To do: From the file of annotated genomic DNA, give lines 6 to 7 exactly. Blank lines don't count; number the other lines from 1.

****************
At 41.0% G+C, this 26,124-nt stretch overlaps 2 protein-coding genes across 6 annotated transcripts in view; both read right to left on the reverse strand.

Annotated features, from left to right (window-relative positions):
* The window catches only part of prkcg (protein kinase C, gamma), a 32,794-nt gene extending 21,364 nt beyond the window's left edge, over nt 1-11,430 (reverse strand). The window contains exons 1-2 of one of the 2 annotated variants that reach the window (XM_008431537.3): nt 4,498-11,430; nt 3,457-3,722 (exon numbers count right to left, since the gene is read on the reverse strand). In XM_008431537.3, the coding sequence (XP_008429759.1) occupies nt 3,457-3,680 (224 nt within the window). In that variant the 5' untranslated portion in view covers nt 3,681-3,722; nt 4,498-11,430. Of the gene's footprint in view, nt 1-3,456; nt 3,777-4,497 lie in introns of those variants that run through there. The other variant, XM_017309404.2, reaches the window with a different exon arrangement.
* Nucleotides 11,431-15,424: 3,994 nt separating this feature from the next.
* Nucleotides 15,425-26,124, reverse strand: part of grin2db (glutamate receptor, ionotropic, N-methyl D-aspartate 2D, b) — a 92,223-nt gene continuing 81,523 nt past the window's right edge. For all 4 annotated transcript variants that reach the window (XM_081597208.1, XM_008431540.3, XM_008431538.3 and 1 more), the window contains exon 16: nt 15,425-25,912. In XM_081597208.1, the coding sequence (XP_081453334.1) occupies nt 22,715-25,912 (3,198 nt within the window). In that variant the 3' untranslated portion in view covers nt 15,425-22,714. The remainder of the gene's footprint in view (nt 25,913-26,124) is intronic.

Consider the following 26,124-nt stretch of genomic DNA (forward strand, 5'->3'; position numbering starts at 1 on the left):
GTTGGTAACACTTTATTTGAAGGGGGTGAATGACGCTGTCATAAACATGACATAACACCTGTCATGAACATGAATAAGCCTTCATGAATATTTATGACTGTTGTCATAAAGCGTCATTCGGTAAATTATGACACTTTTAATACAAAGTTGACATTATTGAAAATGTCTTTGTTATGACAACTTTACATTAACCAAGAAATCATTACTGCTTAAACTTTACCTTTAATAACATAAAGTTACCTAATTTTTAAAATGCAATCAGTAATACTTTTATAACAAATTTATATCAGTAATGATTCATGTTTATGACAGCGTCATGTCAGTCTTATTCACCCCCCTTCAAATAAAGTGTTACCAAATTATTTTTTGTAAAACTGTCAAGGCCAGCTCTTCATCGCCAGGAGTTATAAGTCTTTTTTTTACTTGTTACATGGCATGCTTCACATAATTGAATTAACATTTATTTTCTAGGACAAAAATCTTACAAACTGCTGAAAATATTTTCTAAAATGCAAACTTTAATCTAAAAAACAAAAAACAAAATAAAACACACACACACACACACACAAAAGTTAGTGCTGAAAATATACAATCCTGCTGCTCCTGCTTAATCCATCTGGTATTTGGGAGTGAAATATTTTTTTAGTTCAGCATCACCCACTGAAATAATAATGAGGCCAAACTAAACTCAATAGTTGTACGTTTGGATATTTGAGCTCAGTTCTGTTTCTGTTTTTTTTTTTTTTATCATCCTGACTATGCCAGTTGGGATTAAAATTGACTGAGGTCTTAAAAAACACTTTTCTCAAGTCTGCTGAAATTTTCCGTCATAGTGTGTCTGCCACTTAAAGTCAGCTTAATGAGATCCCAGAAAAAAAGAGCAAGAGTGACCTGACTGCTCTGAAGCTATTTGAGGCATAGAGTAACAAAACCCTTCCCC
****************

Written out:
Consider the following 26,124-nt stretch of genomic DNA (forward strand, 5'->3'; position numbering starts at 1 on the left):
GTTGGTAACACTTTATTTGAAGGGGGTGAATGACGCTGTCATAAACATGACATAACACCTGTCATGAACATGAATAAGCCTTCATGAATATTTATGACTGTTGTCATAAAGCGTCATTCGGTAAATTATGACACTTTTAATACAAAGTTGACATTATTGAAAATGTCTTTGTTATGACAACTTTACATTAACCAAGAAATCATTACTGCTTAAACTTTACCTTTAATAACATAAAGTTACCTAATTTTTAAAATGCAATCAGTAATACTTTTATAACAAATTTATATCAGTAATGATTCATGTTTATGACAGCGTCATGTCAGTCTTATTCACCCCCCTTCAAATAAAGTGTTACCAAATTATTTTTTGTAAAACTGTCAAGGCCAGCTCTTCATCGCCAGGAGTTATAAGTCTTTTTTTTACTTGTTACATGGCATGCTTCACATAATTGAATTAACATTTATTTTCTAGGACAAAAATCTTACAAACTGCTGAAAATATTTTCTAAAATGCAAACTTTAATCTAAAAAACAAAAAACAAAATAAAACACACACACACACACACACAAAAGTTAGTGCTGAAAATATACAATCCTGCTGCTCCTGCTTAATCCATCTGGTATTTGGGAGTGAAATATTTTTTTAGTTCAGCATCACCCACTGAAATAATAATGAGGCCAAACTAAACTCAATAGTTGTACGTTTGGATATTTGAGCTCAGTTCTGTTTCTGTTTTTTTTTTTTTTATCATCCTGACTATGCCAGTTGGGATTAAAATTGACTGAGGTCTTAAAAAACACTTTTCTCAAGTCTGCTGAAATTTTCCGTCATAGTGTGTCTGCCACTTAAAGTCAGCTTAATGAGATCCCAGAAAAAAAGAGCAAGAGTGACCTGACTGCTCTGAAGCTATTTGAGGCATAGAGTAACAAAACCCTTCCCC